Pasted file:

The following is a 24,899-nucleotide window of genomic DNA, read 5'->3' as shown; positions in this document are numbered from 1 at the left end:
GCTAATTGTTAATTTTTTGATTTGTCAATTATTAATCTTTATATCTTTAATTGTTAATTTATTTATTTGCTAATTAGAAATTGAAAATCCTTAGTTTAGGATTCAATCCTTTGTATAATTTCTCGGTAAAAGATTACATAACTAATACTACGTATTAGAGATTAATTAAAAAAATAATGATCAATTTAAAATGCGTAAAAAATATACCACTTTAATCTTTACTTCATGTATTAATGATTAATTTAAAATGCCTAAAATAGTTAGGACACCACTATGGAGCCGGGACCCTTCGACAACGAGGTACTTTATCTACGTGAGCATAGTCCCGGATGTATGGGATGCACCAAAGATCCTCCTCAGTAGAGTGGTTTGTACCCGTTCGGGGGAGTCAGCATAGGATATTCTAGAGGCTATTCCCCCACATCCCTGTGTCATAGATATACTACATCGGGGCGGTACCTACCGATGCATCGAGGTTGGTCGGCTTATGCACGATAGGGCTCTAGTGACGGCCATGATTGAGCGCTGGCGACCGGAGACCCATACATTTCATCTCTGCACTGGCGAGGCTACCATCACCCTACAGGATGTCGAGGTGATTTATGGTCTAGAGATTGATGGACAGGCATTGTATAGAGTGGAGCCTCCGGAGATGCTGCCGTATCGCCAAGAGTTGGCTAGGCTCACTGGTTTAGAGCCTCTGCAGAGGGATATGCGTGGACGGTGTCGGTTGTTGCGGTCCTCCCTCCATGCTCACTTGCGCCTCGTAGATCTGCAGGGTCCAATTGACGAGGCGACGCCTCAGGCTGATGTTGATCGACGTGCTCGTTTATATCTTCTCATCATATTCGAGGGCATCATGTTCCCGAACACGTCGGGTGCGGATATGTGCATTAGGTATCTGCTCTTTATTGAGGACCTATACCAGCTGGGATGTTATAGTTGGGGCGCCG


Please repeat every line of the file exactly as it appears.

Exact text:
The following is a 24,899-nucleotide window of genomic DNA, read 5'->3' as shown; positions in this document are numbered from 1 at the left end:
GCTAATTGTTAATTTTTTGATTTGTCAATTATTAATCTTTATATCTTTAATTGTTAATTTATTTATTTGCTAATTAGAAATTGAAAATCCTTAGTTTAGGATTCAATCCTTTGTATAATTTCTCGGTAAAAGATTACATAACTAATACTACGTATTAGAGATTAATTAAAAAAATAATGATCAATTTAAAATGCGTAAAAAATATACCACTTTAATCTTTACTTCATGTATTAATGATTAATTTAAAATGCCTAAAATAGTTAGGACACCACTATGGAGCCGGGACCCTTCGACAACGAGGTACTTTATCTACGTGAGCATAGTCCCGGATGTATGGGATGCACCAAAGATCCTCCTCAGTAGAGTGGTTTGTACCCGTTCGGGGGAGTCAGCATAGGATATTCTAGAGGCTATTCCCCCACATCCCTGTGTCATAGATATACTACATCGGGGCGGTACCTACCGATGCATCGAGGTTGGTCGGCTTATGCACGATAGGGCTCTAGTGACGGCCATGATTGAGCGCTGGCGACCGGAGACCCATACATTTCATCTCTGCACTGGCGAGGCTACCATCACCCTACAGGATGTCGAGGTGATTTATGGTCTAGAGATTGATGGACAGGCATTGTATAGAGTGGAGCCTCCGGAGATGCTGCCGTATCGCCAAGAGTTGGCTAGGCTCACTGGTTTAGAGCCTCTGCAGAGGGATATGCGTGGACGGTGTCGGTTGTTGCGGTCCTCCCTCCATGCTCACTTGCGCCTCGTAGATCTGCAGGGTCCAATTGACGAGGCGACGCCTCAGGCTGATGTTGATCGACGTGCTCGTTTATATCTTCTCATCATATTCGAGGGCATCATGTTCCCGAACACGTCGGGTGCGGATATGTGCATTAGGTATCTGCTCTTTATTGAGGACCTATACCAGCTGGGATGTTATAGTTGGGGCGCCG